Richard W. Mallary

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Richard W. Mallary
Richard W. Mallary.jpg
Member of the U.S. House of Representatives
from Vermont's At-large district
In office
January 7, 1972 – January 3, 1975
Preceded by Robert Stafford
Succeeded by Jim Jeffords
Personal details
Born (1929-02-21)February 21, 1929
Springfield, Massachusetts
Died September 27, 2011(2011-09-27) (aged 82)
Brookfield, Vermont
Political party Republican
Spouse(s) Mary Harper Coxe
Jeannie (Loud) Brownell
Residence Fairlee, Vermont
Brookfield, Vermont
Alma mater Dartmouth College
Profession farmer
business executive

Richard Walker Mallary (February 21, 1929 – September 27, 2011) was a U.S. Representative from Vermont.

Biography[edit]

Mallary was born in Springfield, Massachusetts on February 21, 1929.[1] He was educated at Bradford Academy in Bradford, Vermont, and received an A.B. degree from Dartmouth College in 1949.[2]

Mallary operated a dairy farm in Fairlee, Vermont from 1950 to 1970, where he was subsequently elected chairman of the Fairlee Board of Selectmen, serving from 1951 to 1953. He served as a member of the Vermont House of Representatives from 1961 to 1969, serving as chairman of the appropriations committee and holding the position of Speaker from 1966 to 1968. In the House Mallary was recognized as one of the "Young Turks," the group of legislators who crossed party lines to advocate for progressive policies and the modernizing of Vermont's state government.[3][4]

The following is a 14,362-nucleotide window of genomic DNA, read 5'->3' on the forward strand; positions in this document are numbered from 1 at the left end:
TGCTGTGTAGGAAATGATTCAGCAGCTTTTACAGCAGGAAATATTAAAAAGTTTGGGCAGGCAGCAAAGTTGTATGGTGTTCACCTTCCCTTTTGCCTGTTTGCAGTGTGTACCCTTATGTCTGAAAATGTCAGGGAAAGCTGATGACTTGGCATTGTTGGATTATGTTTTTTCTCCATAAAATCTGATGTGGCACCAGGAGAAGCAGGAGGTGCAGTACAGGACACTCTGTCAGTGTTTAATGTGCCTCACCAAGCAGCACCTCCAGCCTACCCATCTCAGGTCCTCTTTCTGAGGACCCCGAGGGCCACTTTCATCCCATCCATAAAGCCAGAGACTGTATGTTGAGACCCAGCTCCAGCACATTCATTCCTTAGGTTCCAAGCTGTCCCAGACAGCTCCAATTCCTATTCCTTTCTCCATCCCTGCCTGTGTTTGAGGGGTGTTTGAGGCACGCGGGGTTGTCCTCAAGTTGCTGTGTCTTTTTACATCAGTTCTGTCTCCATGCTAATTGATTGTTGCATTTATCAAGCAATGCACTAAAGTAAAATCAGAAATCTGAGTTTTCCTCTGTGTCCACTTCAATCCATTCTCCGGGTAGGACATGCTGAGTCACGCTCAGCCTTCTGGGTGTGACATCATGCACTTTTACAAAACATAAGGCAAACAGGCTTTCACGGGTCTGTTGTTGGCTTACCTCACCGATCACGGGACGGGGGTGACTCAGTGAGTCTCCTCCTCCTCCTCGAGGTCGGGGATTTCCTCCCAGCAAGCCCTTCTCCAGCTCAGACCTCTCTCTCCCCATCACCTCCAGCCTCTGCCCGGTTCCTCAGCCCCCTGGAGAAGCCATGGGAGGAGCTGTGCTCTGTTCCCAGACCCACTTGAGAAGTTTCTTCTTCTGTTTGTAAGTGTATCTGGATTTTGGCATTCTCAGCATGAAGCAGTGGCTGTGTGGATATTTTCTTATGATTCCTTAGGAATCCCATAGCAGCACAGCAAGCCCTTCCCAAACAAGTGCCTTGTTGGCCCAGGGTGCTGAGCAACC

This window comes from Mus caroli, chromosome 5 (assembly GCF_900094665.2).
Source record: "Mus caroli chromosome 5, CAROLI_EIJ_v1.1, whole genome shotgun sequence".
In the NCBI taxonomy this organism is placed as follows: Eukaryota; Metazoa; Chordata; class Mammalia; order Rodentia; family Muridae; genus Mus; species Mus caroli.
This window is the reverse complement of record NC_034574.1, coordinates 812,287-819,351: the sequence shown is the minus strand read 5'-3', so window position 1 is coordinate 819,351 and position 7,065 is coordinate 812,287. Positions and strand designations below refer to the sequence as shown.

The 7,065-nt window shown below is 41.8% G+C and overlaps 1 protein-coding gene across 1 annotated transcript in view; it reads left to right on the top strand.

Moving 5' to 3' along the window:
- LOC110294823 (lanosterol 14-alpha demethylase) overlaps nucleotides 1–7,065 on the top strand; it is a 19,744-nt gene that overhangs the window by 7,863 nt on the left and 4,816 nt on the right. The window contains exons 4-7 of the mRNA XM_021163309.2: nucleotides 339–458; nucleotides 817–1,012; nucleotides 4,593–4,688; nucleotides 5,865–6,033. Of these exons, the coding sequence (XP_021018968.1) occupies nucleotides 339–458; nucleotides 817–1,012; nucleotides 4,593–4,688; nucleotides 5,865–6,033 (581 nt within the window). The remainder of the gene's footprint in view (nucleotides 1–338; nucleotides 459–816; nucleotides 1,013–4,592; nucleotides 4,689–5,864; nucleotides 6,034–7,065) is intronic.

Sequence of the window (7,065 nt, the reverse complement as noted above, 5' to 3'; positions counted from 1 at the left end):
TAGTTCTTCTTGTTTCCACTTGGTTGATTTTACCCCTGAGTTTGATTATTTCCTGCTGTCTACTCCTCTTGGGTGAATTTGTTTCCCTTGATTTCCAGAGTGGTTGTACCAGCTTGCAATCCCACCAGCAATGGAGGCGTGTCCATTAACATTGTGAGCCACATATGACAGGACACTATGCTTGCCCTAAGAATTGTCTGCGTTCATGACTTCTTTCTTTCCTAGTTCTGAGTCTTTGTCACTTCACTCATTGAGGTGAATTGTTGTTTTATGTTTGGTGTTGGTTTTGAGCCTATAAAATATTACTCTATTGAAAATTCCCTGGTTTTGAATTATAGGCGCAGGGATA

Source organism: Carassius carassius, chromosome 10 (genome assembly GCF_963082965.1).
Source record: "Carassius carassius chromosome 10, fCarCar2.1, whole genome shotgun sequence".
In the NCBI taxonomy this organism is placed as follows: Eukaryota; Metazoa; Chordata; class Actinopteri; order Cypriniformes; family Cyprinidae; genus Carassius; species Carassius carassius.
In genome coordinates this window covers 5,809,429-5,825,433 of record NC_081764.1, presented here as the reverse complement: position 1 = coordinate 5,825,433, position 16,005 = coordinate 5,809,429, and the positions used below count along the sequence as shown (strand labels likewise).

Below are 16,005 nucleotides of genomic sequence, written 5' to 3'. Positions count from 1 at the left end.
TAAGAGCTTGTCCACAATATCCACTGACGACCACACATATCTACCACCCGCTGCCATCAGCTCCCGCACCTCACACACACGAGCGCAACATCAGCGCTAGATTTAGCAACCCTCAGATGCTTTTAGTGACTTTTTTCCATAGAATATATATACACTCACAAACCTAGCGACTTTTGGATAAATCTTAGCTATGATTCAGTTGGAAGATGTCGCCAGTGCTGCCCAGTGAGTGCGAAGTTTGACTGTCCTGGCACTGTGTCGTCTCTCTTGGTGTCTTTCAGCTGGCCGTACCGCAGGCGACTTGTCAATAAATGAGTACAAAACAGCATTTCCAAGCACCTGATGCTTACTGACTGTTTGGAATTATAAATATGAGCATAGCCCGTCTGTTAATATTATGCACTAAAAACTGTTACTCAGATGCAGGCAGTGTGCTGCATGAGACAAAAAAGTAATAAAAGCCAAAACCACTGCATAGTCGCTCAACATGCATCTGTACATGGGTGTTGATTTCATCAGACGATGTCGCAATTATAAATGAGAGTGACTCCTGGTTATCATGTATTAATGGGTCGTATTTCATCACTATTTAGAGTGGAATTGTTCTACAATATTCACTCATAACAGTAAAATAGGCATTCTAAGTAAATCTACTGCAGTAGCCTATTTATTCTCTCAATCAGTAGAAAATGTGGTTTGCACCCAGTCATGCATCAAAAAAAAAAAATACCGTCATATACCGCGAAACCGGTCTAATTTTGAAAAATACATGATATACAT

He was Trustee and treasurer of Vermont State Colleges from 1962 to 1965. Mallary served as chairman of the Vermont Legislative Council from 1965 to 1967, and as a delegate to the 1968 Republican National Convention which nominated Richard M. Nixon for President. He served as vice chairman of the Vermont Governor's Committee on Administrative Coordination in 1969.[5]

He was a member of the Vermont State Senate from 1969 to 1971.[6] Mallary served as Vermont Secretary of Administration in 1971, in the cabinet of Governor Deane C. Davis.[7]

Mallary was elected as a Republican to the Ninety-second Congress, filling the vacancy caused when Robert T. Stafford resigned to accept appointment to the United States Senate. Mallary was reelected to the Ninety-third Congress, and served from January 7, 1972 to January 3, 1975. He was an unsuccessful candidate for election to the United States Senate, losing to Patrick Leahy.[8]

Mallary was Vice President of the Farm Credit Bank in Springfield, Massachusetts from 1975 to 1977. He was Vermont's Secretary of Administration again from 1977 to 1980, in the first administration of Governor Richard A. Snelling. He served as vice president of the Central Vermont Public Service Corp. from 1980 to 1983, chairman of the board of a heating company from 1984 to 1985, and president of the Vermont Electric Power Company from 1986 to 1994.[9]

He later resided in Brookfield, Vermont. From 1999 to 2001 Mallary served again in the Vermont House of Representatives. He voted for Vermont's Civil Unions law in 2000 even though he represented a conservative district which opposed the legislation. That fall he ran for reelection unsuccessfully as an independent. He ran again unsuccessfully in 2002.[10][11]

In 2003 Mallary served as Vermont's tax commissioner, an appointed sub-cabinet position, in the administration of Republican Governor Jim Douglas.[12]